ATIP Requests at LAC


  • The Access to Information Act and the Privacy Act give the right of access to records under the control of a government institution.
  • Only 2% of Library and Archives Canada (LAC) Access to Information and Privacy (ATIP) requests are for operational records created by LAC. The remaining requests are unlike those anywhere else in the Government of Canada (GC), as they are for GC archival records in LAC holdings, as well as personnel files of former Canadian Armed Forces (CAF) members (as per Order In Council 1971-1989) or files of former public servants. LAC ATIP analysts develop specialized and diverse skill sets beyond those found in other ATIP units across the GC.
  • LAC is receiving an increasing number of ATIP requests that cover larger volumes of pages. The current resourcing level (approx. 50 FTEs) is insufficient to meet demand (not including resourcing for class actions which have been separately funded). LAC’s Annual Reports on the Access to Information Act and the Privacy Act to Parliament for 2018-19 provide further details.
  • It can currently take up to 17 months for former Canadian Armed Forces (CAF) members to receive a response from LAC, depending on the nature and urgency of the request and LAC’s prioritization.
  • Bill C-58, a new Access to Information Act (not yet published), received Royal Assent on June 21, 2019. It does not fundamentally alter Canada’s ATIP regime and does not address ATIP capacity or governance issues.


  • LAC works to proactively open GC archival material in its holdings using an approach called “block review.” Under this initiative, over 48 million pages of archival records have been opened and this work continues.
  • LAC provides specialized access to records for Indigenous land claim researchers, in accordance with Section 8(2) of the Privacy Act. A specific process is followed to ensure researchers with the appropriate permissions are granted this specialized access to the unredacted original records. As such, LAC is working with Indigenous communities to ensure this process becomes as efficient as possible, while managing rights access.
  • Requests for GC archival records often require consultation with the departments that created the records to obtain advice on potential severances, especially on records in the security and intelligence domain. Given ATIP volume workloads across the GC, these files often experience delays and go into “deemed refusal” status leading to complaints to the Office of the Information Commissioner (OIC).
  • LAC recently upgraded its technology platform (information withheld pursuant to s.16.2(c)) and is now the first ATIP team to join (information withheld pursuant to s.16.2(c)).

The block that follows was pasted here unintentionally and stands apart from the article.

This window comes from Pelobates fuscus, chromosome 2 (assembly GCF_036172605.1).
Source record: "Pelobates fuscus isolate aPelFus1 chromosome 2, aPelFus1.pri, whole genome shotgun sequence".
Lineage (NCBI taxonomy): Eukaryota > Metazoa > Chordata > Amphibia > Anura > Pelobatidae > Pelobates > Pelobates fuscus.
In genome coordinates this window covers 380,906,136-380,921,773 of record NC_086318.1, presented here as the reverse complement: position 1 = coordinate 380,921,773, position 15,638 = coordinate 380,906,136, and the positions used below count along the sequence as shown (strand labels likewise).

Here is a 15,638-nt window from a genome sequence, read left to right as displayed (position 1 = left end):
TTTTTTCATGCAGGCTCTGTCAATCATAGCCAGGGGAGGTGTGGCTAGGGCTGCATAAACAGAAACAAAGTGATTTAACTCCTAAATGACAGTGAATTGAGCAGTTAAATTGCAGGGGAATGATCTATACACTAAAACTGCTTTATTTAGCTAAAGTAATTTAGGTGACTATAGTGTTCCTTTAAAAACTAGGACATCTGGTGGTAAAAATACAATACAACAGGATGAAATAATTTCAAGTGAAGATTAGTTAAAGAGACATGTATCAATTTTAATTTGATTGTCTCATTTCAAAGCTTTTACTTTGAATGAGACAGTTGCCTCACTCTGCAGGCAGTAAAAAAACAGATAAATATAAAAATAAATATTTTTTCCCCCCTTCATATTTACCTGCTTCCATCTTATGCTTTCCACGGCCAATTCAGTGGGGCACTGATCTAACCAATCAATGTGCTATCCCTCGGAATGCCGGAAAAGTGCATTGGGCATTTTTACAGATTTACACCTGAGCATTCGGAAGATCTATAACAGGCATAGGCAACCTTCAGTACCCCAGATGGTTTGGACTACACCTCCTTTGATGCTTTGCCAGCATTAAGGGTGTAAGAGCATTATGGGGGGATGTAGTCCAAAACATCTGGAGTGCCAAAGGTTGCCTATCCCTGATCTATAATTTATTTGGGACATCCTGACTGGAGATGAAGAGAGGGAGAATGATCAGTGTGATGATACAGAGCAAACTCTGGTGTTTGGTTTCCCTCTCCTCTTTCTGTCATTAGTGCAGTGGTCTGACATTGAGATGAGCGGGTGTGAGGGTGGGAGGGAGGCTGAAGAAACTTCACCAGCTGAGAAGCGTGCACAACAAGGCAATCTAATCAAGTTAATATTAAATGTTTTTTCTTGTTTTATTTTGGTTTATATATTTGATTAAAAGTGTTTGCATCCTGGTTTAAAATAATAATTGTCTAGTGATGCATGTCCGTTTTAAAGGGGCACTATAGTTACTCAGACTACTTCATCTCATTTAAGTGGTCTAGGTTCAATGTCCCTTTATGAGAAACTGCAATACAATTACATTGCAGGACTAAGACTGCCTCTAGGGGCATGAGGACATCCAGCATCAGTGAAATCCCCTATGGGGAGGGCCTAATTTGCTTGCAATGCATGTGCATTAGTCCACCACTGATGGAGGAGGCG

• Key changes under Bill C-58 include :
    • The ability for an institution to refuse certain ATIP requests deemed to be considered vexatious, frivolous or made in bad faith.
    • New proactive disclosure requirements include the online publication of titles of briefing notes to the Deputy Minister each month, and the publication of transition packages for incoming Deputy Ministers. This effort requires full translation, ATIP review and coding of any material to be put online.
    • Bill C-58 gives the OIC new powers to order a government institution to disclose a record in response to a public complaint. The OIC will have clearer powers for the investigation of complaints and new capacity for proactively publishing reports on findings.
  • Following the introduction of Bill C-58 and given LAC ATIP’s resource need increases, a budget ask is being prepared to stabilize and modernize the ATIP function at LAC.

Key Public Messages

  • ATIP is a key step in LAC fulfilling its mandate to provide Canadians with access to millions of federal archival records, contributing to Open Government priorities, and supporting access rights and service requirements of client groups such as former CAF members and Indigenous peoples.
  • LAC is committed to providing access to its collections in accordance with ATIP legislation and is actively recruiting and building capacity within the ATIP team to deliver on this priority.
  • There is growing pressure for access that LAC is unable to meet. LAC continues to advocate for increased funding to meet the challenges posed by increased demand, sensitivity and volume of documentation.


Kristina Lillico, Director ATIP and Litigation Response Division
Tel: 613-867-3784

Date modified: